Introduction Health information about COVID-19 has been circulating in social networking sites, including unproven claims that smoking and alcohol drinking could protect against COVID-19. We examined if exposure to such claims was associated with changes in tobacco and alcohol consumption.
Methods We conducted a population-based, landline and mobile phone survey of 1501 randomly sampled adults aged 18 years or older (47.5% male) in Hong Kong in April 2020. Respondents reported if they had ever seen claims that ‘smoking/alcohol drinking can protect against COVID-19’ from popular social networking platforms. Current tobacco and alcohol users reported if they had increased or reduced their consumption since the outbreak. Prevalence data were weighted by sex, age and education of the general adult population.
Results 19.0% (95% CI 16.8% to 21.4%) of all respondents reported having seen claims that ‘smoking/alcohol drinking can protect against COVID-19’ from social networking sites. Multinomial logistic regression showed that exposure to the claims was significantly associated with increased tobacco use (OR 2.37, 95% CI 1.08 to 5.20) in current tobacco users (N=280) and increased alcohol use (OR 4.16, 95% CI 2.00 to 8.67) in current drinkers (N=722), adjusting for sex, age, education level, alcohol/tobacco use status, home isolation, anxiety and depressive symptoms, and survey method.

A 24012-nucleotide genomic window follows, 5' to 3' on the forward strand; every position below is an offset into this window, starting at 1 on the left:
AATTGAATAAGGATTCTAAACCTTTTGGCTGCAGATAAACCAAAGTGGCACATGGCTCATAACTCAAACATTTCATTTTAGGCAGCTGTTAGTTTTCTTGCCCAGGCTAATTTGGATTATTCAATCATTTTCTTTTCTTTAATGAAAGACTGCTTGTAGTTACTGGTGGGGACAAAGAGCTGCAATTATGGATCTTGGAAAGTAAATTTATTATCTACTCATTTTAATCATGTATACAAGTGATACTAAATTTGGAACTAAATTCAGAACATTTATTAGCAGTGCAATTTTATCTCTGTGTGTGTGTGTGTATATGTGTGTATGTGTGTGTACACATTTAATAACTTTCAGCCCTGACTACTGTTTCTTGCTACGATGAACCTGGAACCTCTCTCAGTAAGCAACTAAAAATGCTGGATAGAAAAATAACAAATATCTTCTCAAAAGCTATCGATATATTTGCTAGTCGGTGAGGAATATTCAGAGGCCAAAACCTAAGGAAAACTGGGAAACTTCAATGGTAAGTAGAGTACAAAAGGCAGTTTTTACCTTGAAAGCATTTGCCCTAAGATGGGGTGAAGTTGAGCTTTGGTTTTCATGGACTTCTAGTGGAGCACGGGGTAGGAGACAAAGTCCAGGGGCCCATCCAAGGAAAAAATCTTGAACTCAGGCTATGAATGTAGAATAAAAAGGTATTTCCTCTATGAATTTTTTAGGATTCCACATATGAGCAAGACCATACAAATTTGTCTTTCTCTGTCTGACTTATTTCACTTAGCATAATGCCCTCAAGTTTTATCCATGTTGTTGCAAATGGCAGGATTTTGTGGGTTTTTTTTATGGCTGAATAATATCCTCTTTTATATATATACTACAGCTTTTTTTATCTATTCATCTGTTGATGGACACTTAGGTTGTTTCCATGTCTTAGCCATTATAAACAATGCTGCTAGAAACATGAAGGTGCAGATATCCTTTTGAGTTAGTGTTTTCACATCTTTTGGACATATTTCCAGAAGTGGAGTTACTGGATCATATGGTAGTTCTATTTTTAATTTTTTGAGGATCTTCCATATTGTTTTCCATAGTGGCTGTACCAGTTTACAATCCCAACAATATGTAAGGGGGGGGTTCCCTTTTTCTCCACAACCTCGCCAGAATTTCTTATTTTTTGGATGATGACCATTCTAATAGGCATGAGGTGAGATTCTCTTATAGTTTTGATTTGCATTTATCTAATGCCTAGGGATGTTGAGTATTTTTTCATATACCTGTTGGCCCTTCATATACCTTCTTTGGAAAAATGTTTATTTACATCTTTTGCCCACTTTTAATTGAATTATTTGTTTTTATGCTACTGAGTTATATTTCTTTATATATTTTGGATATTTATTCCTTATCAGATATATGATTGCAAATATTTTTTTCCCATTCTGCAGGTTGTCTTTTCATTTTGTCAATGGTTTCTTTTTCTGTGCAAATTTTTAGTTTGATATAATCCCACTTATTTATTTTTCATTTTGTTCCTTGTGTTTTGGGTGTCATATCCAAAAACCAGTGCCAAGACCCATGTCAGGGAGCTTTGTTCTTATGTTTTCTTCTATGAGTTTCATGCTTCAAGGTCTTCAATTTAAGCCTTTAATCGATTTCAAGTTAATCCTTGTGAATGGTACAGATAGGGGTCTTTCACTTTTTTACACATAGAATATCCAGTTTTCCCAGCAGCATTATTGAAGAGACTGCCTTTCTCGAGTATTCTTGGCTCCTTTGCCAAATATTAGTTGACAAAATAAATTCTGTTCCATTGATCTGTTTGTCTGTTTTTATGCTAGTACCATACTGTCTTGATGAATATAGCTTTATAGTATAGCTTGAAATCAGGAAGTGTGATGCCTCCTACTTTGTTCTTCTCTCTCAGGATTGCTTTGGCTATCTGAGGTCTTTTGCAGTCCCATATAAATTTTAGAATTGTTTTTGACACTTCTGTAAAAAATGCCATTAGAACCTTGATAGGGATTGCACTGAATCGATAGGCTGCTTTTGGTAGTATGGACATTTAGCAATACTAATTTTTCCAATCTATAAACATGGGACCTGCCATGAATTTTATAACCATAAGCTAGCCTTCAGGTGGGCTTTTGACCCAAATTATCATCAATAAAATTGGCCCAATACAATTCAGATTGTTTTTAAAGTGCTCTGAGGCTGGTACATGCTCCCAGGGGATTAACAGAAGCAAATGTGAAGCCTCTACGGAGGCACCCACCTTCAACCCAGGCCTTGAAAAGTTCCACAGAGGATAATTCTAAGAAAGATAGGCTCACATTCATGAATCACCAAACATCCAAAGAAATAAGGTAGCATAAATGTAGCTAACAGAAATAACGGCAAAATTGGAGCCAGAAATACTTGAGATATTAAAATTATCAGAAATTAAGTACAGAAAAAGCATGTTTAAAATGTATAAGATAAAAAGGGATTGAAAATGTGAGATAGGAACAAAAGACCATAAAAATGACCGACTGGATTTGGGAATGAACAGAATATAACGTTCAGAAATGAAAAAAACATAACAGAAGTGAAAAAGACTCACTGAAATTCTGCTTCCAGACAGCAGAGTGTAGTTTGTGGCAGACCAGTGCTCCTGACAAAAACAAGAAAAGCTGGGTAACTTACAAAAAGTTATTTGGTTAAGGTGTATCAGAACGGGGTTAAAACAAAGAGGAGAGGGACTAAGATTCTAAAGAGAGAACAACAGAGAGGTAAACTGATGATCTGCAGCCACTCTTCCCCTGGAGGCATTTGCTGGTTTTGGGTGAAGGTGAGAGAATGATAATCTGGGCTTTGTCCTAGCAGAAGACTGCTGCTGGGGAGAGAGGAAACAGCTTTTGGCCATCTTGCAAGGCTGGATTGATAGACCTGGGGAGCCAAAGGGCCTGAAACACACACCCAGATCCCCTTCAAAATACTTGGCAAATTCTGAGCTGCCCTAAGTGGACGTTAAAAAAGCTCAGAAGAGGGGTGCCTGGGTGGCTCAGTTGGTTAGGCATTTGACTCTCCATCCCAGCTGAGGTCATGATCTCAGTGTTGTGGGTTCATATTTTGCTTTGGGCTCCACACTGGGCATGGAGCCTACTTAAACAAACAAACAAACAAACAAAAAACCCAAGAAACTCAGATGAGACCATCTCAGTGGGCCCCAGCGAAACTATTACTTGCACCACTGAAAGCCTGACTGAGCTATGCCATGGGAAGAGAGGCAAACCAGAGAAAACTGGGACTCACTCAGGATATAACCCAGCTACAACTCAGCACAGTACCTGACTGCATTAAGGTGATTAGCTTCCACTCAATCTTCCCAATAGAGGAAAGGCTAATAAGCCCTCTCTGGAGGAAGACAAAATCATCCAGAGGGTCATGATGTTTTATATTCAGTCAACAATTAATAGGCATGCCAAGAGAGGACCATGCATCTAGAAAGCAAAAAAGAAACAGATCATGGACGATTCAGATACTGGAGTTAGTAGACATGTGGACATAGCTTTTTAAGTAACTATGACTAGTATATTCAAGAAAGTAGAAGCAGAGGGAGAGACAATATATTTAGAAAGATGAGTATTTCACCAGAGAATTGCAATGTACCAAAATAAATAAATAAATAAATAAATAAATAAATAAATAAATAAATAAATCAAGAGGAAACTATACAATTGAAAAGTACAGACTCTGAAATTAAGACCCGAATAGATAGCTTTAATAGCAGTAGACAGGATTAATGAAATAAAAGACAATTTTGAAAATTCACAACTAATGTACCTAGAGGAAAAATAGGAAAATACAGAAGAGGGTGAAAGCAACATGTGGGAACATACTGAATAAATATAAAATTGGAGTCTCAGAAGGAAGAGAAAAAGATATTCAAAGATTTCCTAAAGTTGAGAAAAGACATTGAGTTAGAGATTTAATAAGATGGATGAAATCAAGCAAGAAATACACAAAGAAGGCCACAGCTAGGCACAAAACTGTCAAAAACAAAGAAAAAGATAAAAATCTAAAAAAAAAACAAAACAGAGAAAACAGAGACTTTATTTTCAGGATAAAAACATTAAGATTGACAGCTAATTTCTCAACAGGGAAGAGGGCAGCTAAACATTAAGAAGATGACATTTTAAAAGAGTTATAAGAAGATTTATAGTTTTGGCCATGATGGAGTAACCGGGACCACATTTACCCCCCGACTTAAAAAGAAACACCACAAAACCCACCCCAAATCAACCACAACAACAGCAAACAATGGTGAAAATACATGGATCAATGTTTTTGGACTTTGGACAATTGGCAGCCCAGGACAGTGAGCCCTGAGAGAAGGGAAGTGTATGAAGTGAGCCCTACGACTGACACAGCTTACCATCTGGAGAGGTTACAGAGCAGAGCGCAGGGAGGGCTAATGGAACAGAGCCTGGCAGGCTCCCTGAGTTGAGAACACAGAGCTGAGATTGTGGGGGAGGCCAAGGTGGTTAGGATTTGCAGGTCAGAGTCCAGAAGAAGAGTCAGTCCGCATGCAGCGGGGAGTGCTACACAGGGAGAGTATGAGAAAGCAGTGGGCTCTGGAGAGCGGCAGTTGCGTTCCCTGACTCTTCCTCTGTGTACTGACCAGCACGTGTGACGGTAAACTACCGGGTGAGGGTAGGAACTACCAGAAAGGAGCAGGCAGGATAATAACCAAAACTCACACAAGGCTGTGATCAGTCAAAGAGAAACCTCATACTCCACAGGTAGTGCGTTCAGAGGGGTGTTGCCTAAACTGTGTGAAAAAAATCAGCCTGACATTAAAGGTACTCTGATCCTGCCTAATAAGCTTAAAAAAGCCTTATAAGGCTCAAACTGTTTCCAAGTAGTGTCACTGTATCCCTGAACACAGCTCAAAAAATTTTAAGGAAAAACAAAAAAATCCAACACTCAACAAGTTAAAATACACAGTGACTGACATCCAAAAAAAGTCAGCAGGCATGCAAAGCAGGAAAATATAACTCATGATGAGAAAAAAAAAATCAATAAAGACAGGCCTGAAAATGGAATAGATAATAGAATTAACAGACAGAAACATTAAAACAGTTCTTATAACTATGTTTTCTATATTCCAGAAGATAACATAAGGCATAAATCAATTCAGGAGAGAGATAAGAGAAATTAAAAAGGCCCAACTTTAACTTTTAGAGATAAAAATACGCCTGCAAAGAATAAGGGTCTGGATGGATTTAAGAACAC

Conclusion Our results first showed that exposure to health misinformation that smoking/alcohol drinking can protect against COVID-19 was associated with self-reported increases in tobacco and alcohol consumption in Chinese during the pandemic.
- advertising and promotion
- surveillance and monitoring
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Dissemination of health (mis)information about COVID-19 via social networking sites, including mobile instant messaging apps and social media platforms, is rapid and far-reaching. Inaccurate or unproven claims that smoking and alcohol drinking could protect against COVID-19 has been circulating online, despite the WHO’s warnings about the lack of evidence.1 2 Exposure to health misinformation may influence a person’s health beliefs, thereby leading to intention to change and actual change in health behaviours.3 Nevertheless, the impact of health misinformation exposure on behaviours has remained understudied.
The smartphone penetration rate in Hong Kong is among the highest in the world (91.5% in 2019),4 and social networking sites have become a major medium for communicating health information.5 We examined if exposure to misinformation that smoking/alcohol drinking can protect against COVID-19 was associated with self-reported changes in tobacco and alcohol consumption in current users in Hong Kong.
Since the first confirmed COVID-19 case on 23 January 2020, Hong Kong had border restrictions, social distancing measures, quarantine and nearly universal voluntary mask-wearing but no enforced lockdown.6 The outbreak peaked in late March with 1035 confirmed cases by April 23. We drew cross-sectional data from the Hong Kong COVID-19 Health Information Survey (CoVHInS) conducted from 9 to 23 April 2020. The design of the survey was adapted from our Family and Health Information Trend Survey (FHInTS) published elsewhere.5 7 All respondents provided informed consent before completing the questionnaires.